It’s nearly 6:00 am Saturday morning. I am groggy, but I remember Yan getting up a few times during the night.
“You’re in the bathroom again?” I ask.
“I’m not sure, but there’s some water here.”
I jump out of bed, and after one glance, I grab our packed bags. We’re heading to the hospital. It is in this rush that Yan would find out that she forgot her ID.
We zoom off to the hospital, and at the Labor and Delivery unit, we are greeted by the unit secretary. She could be characterized like the sloths in Zootopia’s DMV; anyways, that’s how she seemed to us. We are assigned one of the rooms, but I ask for a different one—one that has better sunlight. The nurse accommodates my request.
After getting hooked up to monitors, the doctor examines Yan. She’s at 3 cm. There are some regular contractions, but she says they are not too bad. Several weeks ago, I had gone to the birthing class without Yan, since she was preparing for an exam; I took notes, and now is the right time to apply what I had learned. I place Yan on the birthing ball and coach her through breathing techniques. This carries on for quite some time, and the contractions are becoming more intense. Examinations show that the dilation is progressing well.
Yan wants music, and I put on some classical music. Then, she wants different music. I put on different music. Then, she wants different music still. I put on different music. Finally, it’s Secret Garden that works.
Soon, 1:00 pm rolls around. Contractions are becoming more frequent and intense. The breathing becomes more deliberate. Our doctor comes in and finds that Yan is now at 8 cm. It has only been about seven hours, and labor is progressing very well. In the birthing class I attended, the instructor suggested that we help by counting backwards from thirty once active labor starts; that way, there is at least a sense of going toward completion as the countdown approaches zero. We start that: 30, 29, 28, 27. Yan had initially decided against an epidural given the risks, but now, as things are becoming more unbearable, she asks for anesthesia. I stall a little bit before asking for help, thinking we might get a few more contractions underway. 26, 25. Our doctor calls for the anesthesia team. 24. The resident arrives. He asks Yan to sign the consent, which she does in a scribble. 23. He goes out to prepare the tray, and in the meantime, Yan feels like pushing. I tell our doctor that Yan is now pushing. 22. She rushes in, examines her, and cancels the epidural.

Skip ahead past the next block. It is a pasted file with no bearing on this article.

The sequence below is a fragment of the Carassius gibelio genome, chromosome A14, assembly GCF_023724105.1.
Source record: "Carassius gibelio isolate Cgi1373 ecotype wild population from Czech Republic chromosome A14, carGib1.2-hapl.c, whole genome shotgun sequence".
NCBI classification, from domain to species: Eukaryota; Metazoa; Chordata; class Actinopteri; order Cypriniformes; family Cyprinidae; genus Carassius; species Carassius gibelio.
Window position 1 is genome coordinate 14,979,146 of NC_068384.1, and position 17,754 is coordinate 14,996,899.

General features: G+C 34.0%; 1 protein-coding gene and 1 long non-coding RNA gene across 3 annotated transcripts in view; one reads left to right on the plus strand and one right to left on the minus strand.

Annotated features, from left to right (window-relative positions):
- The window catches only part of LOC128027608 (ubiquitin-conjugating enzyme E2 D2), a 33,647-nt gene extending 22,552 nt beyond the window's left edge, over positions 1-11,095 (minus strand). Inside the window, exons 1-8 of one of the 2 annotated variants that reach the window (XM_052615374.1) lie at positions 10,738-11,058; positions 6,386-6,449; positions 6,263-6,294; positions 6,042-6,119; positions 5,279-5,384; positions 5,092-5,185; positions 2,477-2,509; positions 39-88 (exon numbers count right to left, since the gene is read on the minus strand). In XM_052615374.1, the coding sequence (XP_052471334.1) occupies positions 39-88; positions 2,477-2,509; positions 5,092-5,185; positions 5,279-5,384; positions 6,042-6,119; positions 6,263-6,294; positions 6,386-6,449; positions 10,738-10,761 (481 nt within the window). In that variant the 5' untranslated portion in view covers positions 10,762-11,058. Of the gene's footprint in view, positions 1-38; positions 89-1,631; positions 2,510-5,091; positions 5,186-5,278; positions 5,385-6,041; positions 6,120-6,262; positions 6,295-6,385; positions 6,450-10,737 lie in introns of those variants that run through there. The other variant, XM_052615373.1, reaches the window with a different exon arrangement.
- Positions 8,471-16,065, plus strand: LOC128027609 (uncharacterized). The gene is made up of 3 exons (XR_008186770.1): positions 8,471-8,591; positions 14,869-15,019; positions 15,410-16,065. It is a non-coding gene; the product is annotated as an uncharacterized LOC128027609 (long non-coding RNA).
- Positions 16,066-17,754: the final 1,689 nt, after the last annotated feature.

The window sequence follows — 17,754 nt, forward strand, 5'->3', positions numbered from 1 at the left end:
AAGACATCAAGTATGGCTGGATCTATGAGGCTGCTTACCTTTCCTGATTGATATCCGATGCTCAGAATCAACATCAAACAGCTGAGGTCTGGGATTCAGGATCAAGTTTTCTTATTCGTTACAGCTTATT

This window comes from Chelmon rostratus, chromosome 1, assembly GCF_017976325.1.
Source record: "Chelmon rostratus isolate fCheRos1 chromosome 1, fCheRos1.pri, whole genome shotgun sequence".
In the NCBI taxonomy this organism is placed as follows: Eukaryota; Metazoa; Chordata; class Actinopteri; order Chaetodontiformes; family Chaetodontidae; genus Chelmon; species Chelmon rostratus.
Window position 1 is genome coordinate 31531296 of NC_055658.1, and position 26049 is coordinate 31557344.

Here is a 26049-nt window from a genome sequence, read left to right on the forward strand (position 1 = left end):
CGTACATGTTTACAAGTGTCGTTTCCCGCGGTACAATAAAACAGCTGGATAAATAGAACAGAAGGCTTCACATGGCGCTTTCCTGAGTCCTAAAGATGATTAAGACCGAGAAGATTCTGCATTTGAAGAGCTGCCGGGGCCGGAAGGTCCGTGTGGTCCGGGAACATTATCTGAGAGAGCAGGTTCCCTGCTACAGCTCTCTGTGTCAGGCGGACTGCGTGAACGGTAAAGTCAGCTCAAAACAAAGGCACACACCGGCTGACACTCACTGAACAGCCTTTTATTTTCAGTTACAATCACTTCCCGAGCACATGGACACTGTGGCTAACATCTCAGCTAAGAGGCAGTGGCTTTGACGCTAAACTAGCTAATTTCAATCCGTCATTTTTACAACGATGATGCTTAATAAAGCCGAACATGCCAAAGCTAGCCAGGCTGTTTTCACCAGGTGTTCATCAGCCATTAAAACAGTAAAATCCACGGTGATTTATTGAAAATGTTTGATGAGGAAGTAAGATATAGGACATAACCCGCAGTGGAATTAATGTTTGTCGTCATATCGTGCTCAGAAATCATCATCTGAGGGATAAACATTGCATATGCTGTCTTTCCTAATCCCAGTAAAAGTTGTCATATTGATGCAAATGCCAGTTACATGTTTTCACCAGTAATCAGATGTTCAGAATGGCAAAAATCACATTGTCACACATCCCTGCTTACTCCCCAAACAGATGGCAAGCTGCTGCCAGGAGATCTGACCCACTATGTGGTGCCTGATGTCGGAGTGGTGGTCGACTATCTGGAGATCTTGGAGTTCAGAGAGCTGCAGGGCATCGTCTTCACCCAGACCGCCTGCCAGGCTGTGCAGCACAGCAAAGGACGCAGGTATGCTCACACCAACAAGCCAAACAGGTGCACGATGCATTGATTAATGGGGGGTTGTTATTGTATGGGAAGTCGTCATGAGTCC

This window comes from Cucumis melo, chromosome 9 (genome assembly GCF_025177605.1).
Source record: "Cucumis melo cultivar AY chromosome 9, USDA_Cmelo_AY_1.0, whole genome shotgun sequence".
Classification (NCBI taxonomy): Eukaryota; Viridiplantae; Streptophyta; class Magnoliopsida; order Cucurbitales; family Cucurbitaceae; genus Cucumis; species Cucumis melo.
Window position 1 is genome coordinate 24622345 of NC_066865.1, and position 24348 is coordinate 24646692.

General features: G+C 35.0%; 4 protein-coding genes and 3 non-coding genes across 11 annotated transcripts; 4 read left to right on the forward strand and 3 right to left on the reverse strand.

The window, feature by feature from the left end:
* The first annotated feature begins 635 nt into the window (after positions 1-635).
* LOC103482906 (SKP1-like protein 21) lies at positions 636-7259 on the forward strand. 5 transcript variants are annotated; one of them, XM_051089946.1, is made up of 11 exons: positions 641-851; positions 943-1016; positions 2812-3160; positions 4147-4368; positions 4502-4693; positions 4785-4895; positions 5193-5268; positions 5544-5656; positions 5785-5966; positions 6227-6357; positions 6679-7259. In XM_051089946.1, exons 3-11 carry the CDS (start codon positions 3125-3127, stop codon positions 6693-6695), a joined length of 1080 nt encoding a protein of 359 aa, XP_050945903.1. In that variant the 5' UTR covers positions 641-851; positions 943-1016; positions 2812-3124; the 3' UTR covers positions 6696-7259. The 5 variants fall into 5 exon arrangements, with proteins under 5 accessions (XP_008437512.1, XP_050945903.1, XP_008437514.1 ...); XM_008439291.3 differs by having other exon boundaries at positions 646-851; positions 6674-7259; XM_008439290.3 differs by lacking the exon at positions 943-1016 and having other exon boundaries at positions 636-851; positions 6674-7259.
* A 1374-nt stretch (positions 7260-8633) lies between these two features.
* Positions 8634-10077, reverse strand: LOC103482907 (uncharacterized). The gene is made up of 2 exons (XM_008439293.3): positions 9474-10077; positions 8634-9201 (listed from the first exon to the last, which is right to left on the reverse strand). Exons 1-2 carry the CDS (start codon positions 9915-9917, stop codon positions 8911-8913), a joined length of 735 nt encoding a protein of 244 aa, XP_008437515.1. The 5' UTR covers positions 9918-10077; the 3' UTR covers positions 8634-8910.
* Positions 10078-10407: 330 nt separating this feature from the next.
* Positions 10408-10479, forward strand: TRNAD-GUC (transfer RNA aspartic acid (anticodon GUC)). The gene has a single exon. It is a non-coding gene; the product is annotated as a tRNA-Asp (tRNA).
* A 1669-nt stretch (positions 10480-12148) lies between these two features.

“We’re delivering now!” she tells the nurse.
All of a sudden, the bed breaks down into a delivery chair. I am busy taking pictures while helping Yan through the next two contractions. The doctor coaches her. The head crowns, with the next push, and after another two pushes, Daphney is out!
It’s 1:33 pm, and a miracle just happened. Yan is holding Daphney in her arms, and both mom and daughter look exhausted from what they had just gone through. Later, talking to Yan, that first moment of baby on the chest felt so important and special. I didn’t exactly feel the throb of that miracle until later in the newborn nursery while giving her the first hairwashing and cleaning.
The night and next day tested my endurance, as the nurses insisted on waking us up every three hours to breastfeed. But with the help of the lactation consultant, we experience success. The baby latches, and Yan eventually makes enough colostrum and milk. The persistence paid off.
With Daphney joining our family, we feel so blessed!